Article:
A residential project going on at Sohna road near Sohna Bus stand, in Gurugram. Although now known for residential complexes, Sohna, with ancient ruins and hot springs, has a great potential of being developed as a heritage destination.(Parveen Kumar / HT Photo)
A residential project going on at Sohna road near Sohna Bus stand, in Gurugram. Although now known for residential complexes, Sohna, with ancient ruins and hot springs, has a great potential of being developed as a heritage destination.(Parveen Kumar / HT Photo)

It is time we celebrate the rich history of Sohna

With its ancient ruins and hot springs, Sohna has a great potential of being developed as a heritage destination.
By Shikha Jain
UPDATED ON SEP 03, 2018 01:52 PM IST

The historic town of Sohna, a few kilometres away from the city of Gurugram, is well known for its hot sulphur springs, which were first discovered in 1000 AD. The town derived its name from the gold dust (sona) or more likely the yellowish mineral content that was found in the beds of the neighbouring streams after heavy rains.

Sohna, which, according to historical records, traces its origin from 11th century onwards, was occupied by three races in succession: namely the Kambhos, the Khanzadas and the Rajputs. Gazetteers mention that Nawab Qutb Khan Khanzada defeated the Kambhos and took over the town in 1570. The Khanzadas were expelled in 1620 by the Sisodia Rajputs. The Rajputs migrated to Sohna, obeying the orders their patron saint who appeared in their dream indicating Sohna as their place of settlement.

A unique feature of the town is its hot springs, which are believed to be operational from and visited by pilgrims since 1647. These were rediscovered in 1872 by the British who developed the surrounding tank, after realizing its medicinal value. Shiv Kund, as it is known today, is covered by a domed construction, and delivers its water into a large cistern. The spring has now been channelled into concrete pools. The tank is considered sacred by the Hindus and is thronged by people who come to take a dip in the holy water on days of solar and lunar eclipses. Further, the tank is also known for its medicinal value of curing of skin diseases.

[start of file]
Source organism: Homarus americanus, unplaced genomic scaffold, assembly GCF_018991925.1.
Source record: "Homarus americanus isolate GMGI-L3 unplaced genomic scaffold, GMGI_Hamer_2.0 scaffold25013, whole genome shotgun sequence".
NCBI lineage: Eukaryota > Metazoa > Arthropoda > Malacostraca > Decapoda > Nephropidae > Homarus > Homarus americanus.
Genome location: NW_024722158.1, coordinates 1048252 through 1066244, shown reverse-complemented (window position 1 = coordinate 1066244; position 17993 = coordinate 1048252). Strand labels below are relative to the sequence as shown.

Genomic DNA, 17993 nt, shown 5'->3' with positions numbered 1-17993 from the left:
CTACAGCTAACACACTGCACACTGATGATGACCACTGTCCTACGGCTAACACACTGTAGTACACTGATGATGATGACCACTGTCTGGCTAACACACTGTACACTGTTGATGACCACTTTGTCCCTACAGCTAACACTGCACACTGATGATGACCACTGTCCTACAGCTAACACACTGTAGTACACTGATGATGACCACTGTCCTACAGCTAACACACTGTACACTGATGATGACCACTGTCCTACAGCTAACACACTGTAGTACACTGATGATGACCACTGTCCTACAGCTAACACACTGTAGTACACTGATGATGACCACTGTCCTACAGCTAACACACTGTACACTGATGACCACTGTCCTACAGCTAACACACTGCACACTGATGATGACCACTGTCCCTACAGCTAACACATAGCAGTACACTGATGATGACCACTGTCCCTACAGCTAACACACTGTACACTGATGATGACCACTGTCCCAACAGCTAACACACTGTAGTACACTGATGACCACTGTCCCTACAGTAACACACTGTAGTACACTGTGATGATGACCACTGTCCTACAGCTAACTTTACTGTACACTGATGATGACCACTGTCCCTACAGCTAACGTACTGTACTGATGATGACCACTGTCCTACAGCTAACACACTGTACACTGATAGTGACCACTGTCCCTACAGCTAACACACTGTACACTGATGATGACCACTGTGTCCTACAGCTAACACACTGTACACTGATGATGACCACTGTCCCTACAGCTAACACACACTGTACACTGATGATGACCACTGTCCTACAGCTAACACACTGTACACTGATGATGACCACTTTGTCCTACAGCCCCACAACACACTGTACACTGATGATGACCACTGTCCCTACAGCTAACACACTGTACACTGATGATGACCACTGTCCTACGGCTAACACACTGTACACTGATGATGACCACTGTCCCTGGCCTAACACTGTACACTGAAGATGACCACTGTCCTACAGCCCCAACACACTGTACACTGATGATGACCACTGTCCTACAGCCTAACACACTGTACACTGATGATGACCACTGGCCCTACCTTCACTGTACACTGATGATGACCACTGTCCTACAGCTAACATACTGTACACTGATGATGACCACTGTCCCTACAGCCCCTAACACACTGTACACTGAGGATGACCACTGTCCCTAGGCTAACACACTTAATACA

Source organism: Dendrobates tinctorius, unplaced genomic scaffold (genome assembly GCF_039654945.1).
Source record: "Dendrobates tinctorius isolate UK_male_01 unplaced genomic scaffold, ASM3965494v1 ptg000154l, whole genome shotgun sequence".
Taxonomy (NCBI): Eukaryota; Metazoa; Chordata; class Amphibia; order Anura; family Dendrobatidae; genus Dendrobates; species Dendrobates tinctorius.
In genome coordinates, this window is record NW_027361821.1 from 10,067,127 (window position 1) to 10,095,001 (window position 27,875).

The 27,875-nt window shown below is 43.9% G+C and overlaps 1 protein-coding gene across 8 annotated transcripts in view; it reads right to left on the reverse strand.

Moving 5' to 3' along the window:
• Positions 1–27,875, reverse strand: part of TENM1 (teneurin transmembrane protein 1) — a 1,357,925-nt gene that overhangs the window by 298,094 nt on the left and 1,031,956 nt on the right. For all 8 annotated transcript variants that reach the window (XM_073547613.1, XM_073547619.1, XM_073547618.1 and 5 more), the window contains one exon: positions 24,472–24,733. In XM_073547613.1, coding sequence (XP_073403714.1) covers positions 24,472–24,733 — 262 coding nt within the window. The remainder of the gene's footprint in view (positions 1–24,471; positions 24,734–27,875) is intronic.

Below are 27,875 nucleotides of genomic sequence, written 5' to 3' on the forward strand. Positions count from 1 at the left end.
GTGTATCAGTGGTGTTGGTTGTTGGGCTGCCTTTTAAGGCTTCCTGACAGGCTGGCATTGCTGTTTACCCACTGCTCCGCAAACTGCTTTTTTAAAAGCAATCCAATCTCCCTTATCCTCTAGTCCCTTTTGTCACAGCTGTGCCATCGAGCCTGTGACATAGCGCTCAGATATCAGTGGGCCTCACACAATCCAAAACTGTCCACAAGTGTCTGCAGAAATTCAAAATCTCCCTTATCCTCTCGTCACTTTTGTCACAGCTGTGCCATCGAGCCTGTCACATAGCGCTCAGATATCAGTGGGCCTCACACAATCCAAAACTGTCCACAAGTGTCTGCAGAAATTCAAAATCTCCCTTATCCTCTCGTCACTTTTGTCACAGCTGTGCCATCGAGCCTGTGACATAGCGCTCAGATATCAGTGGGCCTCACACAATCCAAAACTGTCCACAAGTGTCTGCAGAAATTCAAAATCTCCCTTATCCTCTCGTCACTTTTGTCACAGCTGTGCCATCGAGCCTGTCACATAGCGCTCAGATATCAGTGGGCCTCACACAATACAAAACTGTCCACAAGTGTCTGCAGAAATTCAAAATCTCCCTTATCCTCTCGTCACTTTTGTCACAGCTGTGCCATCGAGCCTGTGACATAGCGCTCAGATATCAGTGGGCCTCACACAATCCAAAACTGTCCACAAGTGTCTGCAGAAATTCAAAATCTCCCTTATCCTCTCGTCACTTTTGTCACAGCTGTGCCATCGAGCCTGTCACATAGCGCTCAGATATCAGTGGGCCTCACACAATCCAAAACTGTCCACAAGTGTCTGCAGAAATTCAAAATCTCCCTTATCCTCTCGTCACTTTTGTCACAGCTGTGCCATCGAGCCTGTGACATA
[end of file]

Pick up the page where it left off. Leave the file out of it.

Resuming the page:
The present town was founded by Raja Sawan Singh. The town has several historic remains, including those belonging to the earlier Kambhos, an old fort wall on the hill in a picturesque location overlooking the town and several impressive tombs and mosques in red sandstone and quartzite in Tuglaq and Lodhi styles. The beautiful 400-year-old tomb called Lal Gumbad is located in the vicinity of Ansal’s Orchid Estate. Driving through the farmhouse properties on the outskirts of the town, it presents a picturesque view. Made entirely of stone, the structure has a 12-pillared (barakhamba) hall in the entrance arcade that is made of red sandstone crowned with a dome. Attached behind this is the main tomb in stone masonry with a larger dome, exhibiting hybrid architectural styles from Tughlaq and Lodhi periods. A number of such tombs are present throughout the town of Sohna, although this one is truly exceptional in the area.

The Shah Nizam ul Haq Masjid is located in the hub of Sohna in Ward No. 4 of the Khatiqwara mohalla, near the gurudwara. It is built entirely of red sandstone and has many inscriptions. It is also said that Sohna was the resting place of legendary educationist Sir Syed Ahmed’s grandfather, who was buried here.

More recently, Parul Munjal, Associate Professor, Sushant School of Art and Architecture, Ansal University, has carried out a comprehensive study of this historic town as part of her historical research, which throws new light on the town’s history and monuments. Mention of the town in Ain-i-Akbari reinforces the idea of the town being a part of the historic travel route between Delhi and Agra. And she has further investigated historic documents such as records of Archaeological Survey of India written during the visits of Alexander Cunningham to the town.

The town has a great potential for being developed as a part of the heritage tourism circuit for Gurugram. Though an attempt was made earlier by the Haryana Government by creating the resort called Barbet near the picturesque remains, that had an aerial view from the fort wall, it is time to revamp the tourist facilities and develop specific heritage points and walks to relish the rich history of this golden town.

(Shikha Jain is state convenor, INTACH Haryana Chapter and member of Heritage Committees under ministries of culture and HRD. She is co­editor of book ‘Haryana: Cultural Heritage Guide’; director, DRONAH)

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